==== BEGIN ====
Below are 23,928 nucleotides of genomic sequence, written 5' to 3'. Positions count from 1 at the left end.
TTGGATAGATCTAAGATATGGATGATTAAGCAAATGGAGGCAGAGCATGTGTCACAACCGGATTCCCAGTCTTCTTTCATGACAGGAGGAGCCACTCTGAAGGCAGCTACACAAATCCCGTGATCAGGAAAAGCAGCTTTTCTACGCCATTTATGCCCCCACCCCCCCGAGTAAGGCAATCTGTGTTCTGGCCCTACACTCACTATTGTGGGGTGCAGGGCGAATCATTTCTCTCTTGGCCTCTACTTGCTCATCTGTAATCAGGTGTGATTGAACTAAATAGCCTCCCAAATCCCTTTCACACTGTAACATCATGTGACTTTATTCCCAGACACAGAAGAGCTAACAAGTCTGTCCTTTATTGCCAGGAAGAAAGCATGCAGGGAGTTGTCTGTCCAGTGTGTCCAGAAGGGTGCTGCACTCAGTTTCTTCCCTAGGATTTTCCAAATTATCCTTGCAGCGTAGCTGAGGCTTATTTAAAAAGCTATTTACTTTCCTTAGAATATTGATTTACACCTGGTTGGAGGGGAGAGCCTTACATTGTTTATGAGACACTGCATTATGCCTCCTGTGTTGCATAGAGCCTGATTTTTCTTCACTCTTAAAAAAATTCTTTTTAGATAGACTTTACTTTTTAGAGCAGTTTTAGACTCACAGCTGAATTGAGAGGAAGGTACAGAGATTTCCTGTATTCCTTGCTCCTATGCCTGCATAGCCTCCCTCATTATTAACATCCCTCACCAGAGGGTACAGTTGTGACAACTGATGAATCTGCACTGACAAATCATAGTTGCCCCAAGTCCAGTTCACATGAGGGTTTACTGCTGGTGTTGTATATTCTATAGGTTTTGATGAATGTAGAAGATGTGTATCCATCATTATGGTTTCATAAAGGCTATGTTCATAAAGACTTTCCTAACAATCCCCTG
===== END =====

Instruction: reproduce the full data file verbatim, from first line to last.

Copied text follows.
Below are 23,928 nucleotides of genomic sequence, written 5' to 3'. Positions count from 1 at the left end.
TTGGATAGATCTAAGATATGGATGATTAAGCAAATGGAGGCAGAGCATGTGTCACAACCGGATTCCCAGTCTTCTTTCATGACAGGAGGAGCCACTCTGAAGGCAGCTACACAAATCCCGTGATCAGGAAAAGCAGCTTTTCTACGCCATTTATGCCCCCACCCCCCCGAGTAAGGCAATCTGTGTTCTGGCCCTACACTCACTATTGTGGGGTGCAGGGCGAATCATTTCTCTCTTGGCCTCTACTTGCTCATCTGTAATCAGGTGTGATTGAACTAAATAGCCTCCCAAATCCCTTTCACACTGTAACATCATGTGACTTTATTCCCAGACACAGAAGAGCTAACAAGTCTGTCCTTTATTGCCAGGAAGAAAGCATGCAGGGAGTTGTCTGTCCAGTGTGTCCAGAAGGGTGCTGCACTCAGTTTCTTCCCTAGGATTTTCCAAATTATCCTTGCAGCGTAGCTGAGGCTTATTTAAAAAGCTATTTACTTTCCTTAGAATATTGATTTACACCTGGTTGGAGGGGAGAGCCTTACATTGTTTATGAGACACTGCATTATGCCTCCTGTGTTGCATAGAGCCTGATTTTTCTTCACTCTTAAAAAAATTCTTTTTAGATAGACTTTACTTTTTAGAGCAGTTTTAGACTCACAGCTGAATTGAGAGGAAGGTACAGAGATTTCCTGTATTCCTTGCTCCTATGCCTGCATAGCCTCCCTCATTATTAACATCCCTCACCAGAGGGTACAGTTGTGACAACTGATGAATCTGCACTGACAAATCATAGTTGCCCCAAGTCCAGTTCACATGAGGGTTTACTGCTGGTGTTGTATATTCTATAGGTTTTGATGAATGTAGAAGATGTGTATCCATCATTATGGTTTCATAAAGGCTATGTTCATAAAGACTTTCCTAACAATCCCCTG